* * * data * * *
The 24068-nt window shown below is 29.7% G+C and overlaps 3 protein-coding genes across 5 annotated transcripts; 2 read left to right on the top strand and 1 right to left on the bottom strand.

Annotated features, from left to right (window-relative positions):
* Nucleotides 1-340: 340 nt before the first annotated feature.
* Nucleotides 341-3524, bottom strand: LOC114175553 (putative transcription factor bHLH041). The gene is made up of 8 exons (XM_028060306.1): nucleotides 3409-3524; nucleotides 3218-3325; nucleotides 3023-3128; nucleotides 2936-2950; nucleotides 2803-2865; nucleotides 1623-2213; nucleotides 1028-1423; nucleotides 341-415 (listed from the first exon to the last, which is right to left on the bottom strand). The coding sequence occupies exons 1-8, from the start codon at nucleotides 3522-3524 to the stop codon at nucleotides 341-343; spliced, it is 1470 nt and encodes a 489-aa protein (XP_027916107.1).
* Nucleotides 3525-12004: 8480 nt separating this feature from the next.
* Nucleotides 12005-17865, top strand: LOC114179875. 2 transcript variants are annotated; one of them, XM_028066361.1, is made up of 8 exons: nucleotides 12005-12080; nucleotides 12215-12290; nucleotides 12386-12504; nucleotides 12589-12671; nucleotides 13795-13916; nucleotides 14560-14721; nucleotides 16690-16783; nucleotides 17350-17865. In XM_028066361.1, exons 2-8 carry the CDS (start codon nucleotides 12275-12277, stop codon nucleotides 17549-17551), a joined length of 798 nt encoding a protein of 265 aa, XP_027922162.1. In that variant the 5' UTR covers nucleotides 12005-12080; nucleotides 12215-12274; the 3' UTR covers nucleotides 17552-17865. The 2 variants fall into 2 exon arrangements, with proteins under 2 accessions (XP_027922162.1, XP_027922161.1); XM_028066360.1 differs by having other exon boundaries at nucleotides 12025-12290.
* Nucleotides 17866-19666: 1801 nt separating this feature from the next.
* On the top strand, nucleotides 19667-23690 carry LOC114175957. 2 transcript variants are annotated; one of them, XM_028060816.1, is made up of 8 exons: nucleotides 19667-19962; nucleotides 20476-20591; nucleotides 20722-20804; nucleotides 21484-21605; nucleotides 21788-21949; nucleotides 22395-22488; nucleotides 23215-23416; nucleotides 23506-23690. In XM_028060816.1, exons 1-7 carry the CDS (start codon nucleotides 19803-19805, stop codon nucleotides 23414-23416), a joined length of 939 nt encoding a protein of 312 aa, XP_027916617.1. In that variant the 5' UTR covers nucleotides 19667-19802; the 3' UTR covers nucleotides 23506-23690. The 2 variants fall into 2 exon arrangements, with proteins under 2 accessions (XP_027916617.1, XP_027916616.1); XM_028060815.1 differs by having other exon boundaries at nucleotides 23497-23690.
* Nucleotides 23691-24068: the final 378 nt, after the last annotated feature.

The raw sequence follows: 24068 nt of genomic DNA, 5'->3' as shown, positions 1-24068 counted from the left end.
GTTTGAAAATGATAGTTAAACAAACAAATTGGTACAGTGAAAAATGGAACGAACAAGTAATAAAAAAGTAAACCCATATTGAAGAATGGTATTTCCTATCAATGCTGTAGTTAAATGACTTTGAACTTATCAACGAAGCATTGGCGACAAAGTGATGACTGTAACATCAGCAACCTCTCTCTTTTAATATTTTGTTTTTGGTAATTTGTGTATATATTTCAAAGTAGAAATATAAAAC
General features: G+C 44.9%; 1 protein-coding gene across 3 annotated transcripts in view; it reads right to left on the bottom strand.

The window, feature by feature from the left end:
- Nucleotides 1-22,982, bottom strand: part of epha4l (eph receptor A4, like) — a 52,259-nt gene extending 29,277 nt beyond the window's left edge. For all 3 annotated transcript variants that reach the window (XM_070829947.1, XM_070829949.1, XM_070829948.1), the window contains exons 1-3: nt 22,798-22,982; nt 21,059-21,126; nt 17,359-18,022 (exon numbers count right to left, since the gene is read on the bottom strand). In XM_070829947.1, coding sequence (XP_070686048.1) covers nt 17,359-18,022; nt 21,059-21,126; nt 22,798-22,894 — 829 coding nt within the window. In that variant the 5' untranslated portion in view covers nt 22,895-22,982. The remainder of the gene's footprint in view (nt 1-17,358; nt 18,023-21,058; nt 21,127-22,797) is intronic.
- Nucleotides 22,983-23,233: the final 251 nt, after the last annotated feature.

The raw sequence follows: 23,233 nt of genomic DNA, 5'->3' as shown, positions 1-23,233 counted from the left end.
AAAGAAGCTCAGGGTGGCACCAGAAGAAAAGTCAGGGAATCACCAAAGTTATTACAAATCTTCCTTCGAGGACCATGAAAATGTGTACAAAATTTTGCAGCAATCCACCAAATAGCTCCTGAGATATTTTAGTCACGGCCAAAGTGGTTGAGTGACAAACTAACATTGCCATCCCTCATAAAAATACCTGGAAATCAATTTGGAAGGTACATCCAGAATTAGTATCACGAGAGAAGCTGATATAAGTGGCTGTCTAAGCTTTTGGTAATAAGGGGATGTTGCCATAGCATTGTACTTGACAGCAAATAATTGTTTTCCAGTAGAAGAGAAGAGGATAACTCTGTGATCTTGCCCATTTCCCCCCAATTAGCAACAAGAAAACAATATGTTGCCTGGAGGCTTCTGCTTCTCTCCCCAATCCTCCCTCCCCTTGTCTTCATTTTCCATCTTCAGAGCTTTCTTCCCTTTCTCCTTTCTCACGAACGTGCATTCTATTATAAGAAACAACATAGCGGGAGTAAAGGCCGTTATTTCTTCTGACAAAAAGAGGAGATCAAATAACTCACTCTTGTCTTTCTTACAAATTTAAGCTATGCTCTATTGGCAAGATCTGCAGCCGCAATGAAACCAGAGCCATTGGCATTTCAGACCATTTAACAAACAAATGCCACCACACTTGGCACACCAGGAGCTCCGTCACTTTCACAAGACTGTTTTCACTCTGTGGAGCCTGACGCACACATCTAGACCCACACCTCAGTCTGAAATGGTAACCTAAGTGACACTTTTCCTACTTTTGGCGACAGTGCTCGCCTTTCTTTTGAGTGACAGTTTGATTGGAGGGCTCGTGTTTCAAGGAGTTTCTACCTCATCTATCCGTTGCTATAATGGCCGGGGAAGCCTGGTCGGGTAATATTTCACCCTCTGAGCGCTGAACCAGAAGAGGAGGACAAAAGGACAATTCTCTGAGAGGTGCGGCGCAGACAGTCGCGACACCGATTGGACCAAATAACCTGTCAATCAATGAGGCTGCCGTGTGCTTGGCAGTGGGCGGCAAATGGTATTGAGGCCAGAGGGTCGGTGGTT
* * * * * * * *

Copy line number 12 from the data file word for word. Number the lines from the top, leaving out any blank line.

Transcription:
General features: G+C 44.9%; 1 protein-coding gene across 3 annotated transcripts in view; it reads right to left on the bottom strand.